And that’s how you play the book line game. You try to think of lines from books – and see if your interlocutors can identify the character who spoke it; the title of the book it’s from; the author. Sometimes it’s even fun to recall moments of dialogue – and see if your child, friend, colleague can finish the conversation.

Try one: From the Disney film, The Emperor’s New Groove. (this sequence may be familiar to you from the trailer) David Spade/Llama: “Let me guess. We’re about to go over a huge waterfall.” John Goodman/Peruvian peasant: “Yup.” Spade: “Sharp rocks at the bottom?” Goodman: “Most likely.” And how does Spade finish the exchange? “Bring it on.”

An easy one: “That Sam-I-am. That Sam-I-am. I do not like that Sam-I-am.” Too easy right? (Green Eggs and Ham, of course.)

How about: “Kaplink. Kaplank. Kaplunk.” A little harder, I hope. From Blueberries for Sal, by Robert McCloskey.

Moving up a little: “Wow. That’s about all they could say was ‘Wow.”  [Kevin Henkes’ Lily’s Purple Plastic Purse.]

How about a chapter book: “Excuse me?” “Excuse me?” “Excuse me?” [That’d be the Warden in Louis Sachar’s Holes – a line (and method of delivery) all kids remember and love in fear – memorably played by Sigourney Weaver in the film adaptation.]

Closer to home: “How can you whip cream without whips?” A toughie, eh? Try it on one of your e.s. kids. It’s Willy Wonka in Charlie and the Chocolate Factory. (explaining about the Whip Room to Veruca Salt)

You can play this game forever – with movies or books. We just watched The Lion King for the first time. We’re playing it now. “I’ll tell you when we get there.” (Simba, to Nala.)  “Ix-nay on the upid-stay.” (Zazu, to Simba)  “It is time.” (Rafiki)  “Remember.  Remember who you are.” (Mufasa, to Simba)

One more? “I know what I said. Listen to what I’m saying now!” (Character? Movie?) [Elastigirl/Holly Hunter; The Incredibles.]

You can play it, too.

And I think – upon reflection – my instinct to share this was right after all – even on TV. It is what I do. We play the movie line game – and the book line game. It is one way we celebrate the books we share. I want you to share books with your families too. What else can I do but share that enthusiasm, that joy, and these methods, too? I just hope it comes off right…on TV.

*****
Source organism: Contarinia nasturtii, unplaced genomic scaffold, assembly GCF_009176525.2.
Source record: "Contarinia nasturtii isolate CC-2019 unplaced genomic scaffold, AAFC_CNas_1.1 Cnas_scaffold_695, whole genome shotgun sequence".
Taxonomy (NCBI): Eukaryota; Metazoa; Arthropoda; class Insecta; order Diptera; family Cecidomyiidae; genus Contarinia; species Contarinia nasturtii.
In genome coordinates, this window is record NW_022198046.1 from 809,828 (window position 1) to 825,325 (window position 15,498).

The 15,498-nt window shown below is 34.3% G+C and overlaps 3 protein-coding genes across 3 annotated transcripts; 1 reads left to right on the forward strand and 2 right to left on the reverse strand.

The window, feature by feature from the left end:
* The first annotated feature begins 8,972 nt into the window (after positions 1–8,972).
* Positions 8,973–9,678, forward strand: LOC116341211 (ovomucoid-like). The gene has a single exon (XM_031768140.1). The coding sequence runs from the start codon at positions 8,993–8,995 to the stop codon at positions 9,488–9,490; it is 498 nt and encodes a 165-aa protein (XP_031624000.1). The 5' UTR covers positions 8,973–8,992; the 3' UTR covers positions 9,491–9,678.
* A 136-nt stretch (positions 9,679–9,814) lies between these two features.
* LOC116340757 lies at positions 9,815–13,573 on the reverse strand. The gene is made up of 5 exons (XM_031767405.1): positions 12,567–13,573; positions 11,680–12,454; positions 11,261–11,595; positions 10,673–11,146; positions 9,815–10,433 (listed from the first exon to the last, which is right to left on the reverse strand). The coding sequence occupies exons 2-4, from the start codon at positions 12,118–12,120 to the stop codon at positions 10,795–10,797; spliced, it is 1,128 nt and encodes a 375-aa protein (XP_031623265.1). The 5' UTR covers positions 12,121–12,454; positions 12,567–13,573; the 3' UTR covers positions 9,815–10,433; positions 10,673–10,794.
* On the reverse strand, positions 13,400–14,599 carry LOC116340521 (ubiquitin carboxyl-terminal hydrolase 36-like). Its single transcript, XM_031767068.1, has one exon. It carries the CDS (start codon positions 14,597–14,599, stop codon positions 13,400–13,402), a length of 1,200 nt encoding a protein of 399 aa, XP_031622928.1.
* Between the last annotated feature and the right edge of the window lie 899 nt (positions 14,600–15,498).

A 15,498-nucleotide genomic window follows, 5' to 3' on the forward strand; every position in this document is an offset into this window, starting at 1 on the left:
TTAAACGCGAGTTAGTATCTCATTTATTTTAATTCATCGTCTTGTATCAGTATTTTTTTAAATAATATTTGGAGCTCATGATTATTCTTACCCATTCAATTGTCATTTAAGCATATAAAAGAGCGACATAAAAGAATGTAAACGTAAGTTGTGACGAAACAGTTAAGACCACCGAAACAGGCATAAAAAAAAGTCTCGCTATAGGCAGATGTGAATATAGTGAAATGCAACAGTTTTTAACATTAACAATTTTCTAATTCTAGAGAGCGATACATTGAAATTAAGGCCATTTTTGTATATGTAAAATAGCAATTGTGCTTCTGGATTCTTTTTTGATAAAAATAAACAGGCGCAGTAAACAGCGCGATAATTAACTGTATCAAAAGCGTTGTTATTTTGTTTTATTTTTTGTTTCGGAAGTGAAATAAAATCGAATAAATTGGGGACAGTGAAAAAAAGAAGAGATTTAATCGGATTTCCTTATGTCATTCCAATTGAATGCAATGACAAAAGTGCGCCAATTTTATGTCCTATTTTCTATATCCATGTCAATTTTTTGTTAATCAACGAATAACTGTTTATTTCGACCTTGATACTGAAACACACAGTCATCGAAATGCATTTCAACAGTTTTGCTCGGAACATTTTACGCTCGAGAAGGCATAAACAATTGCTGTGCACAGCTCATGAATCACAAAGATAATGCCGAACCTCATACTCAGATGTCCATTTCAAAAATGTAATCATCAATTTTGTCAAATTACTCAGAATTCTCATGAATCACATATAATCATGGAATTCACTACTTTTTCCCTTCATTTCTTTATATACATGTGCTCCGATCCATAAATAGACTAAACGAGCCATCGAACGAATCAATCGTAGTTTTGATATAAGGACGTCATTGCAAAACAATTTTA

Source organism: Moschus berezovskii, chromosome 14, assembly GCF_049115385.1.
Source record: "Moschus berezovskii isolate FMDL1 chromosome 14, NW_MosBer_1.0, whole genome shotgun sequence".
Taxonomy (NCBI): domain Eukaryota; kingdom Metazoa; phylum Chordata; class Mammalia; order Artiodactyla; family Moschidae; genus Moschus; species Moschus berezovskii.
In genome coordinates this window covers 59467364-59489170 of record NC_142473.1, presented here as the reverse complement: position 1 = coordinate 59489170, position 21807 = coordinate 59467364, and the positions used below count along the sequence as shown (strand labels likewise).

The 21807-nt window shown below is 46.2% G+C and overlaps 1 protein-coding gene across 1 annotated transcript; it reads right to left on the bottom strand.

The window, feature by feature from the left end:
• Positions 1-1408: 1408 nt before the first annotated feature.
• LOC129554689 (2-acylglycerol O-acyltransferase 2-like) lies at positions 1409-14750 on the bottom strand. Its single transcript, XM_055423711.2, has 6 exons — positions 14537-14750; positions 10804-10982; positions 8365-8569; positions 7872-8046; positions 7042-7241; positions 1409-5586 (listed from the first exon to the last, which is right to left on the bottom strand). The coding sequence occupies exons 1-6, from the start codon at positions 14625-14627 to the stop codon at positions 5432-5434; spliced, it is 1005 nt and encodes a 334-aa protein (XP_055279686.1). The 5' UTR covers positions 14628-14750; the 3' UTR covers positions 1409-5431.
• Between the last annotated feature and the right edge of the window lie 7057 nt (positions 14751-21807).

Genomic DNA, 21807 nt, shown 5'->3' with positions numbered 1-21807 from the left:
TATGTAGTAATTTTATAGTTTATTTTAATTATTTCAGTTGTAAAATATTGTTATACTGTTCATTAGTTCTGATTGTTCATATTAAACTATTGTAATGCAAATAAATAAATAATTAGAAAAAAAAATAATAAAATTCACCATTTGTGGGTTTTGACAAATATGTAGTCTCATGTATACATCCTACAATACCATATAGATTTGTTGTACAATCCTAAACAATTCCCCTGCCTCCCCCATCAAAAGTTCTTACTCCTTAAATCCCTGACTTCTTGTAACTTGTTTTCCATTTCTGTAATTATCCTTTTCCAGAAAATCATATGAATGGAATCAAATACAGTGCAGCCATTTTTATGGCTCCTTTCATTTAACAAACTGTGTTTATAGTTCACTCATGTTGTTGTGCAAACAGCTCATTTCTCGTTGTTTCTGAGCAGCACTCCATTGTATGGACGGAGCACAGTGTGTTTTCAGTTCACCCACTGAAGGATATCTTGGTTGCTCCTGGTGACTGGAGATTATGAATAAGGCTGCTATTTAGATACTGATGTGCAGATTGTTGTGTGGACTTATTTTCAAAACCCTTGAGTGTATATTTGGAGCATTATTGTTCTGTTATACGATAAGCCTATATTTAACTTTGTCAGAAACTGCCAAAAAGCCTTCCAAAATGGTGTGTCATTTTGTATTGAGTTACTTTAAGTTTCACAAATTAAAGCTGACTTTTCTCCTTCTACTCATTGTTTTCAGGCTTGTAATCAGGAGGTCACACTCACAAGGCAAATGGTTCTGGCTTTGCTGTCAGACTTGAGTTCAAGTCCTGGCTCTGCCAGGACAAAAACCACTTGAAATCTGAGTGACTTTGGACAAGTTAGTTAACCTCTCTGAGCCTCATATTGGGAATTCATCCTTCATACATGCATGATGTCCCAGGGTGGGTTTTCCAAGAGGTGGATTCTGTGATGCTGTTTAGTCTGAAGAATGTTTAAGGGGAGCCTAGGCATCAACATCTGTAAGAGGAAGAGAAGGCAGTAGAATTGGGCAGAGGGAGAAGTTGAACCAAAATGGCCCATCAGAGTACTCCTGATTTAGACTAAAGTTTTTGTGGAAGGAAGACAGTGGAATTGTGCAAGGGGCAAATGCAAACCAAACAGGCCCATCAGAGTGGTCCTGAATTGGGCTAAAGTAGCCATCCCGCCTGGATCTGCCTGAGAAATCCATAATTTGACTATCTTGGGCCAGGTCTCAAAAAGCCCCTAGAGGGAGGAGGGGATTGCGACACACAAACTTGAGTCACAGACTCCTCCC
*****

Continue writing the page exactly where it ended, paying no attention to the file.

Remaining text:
Re-Discovering James and the Giant Peach

I have a three-year-old.  I’ve raised three daughters – and written about reading aloud with them here.  I’ve looked forward to writing about reading aloud anew – from the trenches – with my three-year-old son.  And the moment has finally arrived.

My wife and I didn’t push it.  Our young son is a boy – and full of all the energy and rough-house instincts we’ve seen in lots of other little boys.  As he’s grown we’ve read (and continue to read) the full slate of picture books – from board books like Good Night, Gorilla to all the old favorites: Ferdinand; Bread and Jam for Frances; Little Bear; Robert McCloskey…  The full corpus of Kevin Henkes.  And William Steig.  Babar.  Even Star Wars.

A question often asked of me is, When do you start reading chapter books?  And my best answer is: When they’re ready.  Could be 2.  Could be 3.  Could be 4. Might not be until 5 or 6.
But you have to try.  Not religiously. Not pushing it.  Little different than graduating from bottles and sippy cups.  Or tying your shoes.  Ideally you follow their lead.

Of course we have lots of books around.  (They’re not all down at the office.)  Even if we haven’t read a kid’s chapter book out loud in a few years.  They’re still on the shelf.  Calling.
My wife tried Charlotte’s Web.  Couldn’t get past the complexity of the Zuckerman’s Farm characters.  She tried Because of Winn-Dixie.  Interesting when the dog is the protagonist.  Not so much when Opal is meeting her adult friends in town.

Probably it was too early.  We put ‘em down.  Their time will come.

And then – early in the New Year – we struck gold with an unexpected source.  Roald Dahl’s James and the Giant Peach.  Unexpected?  Yes.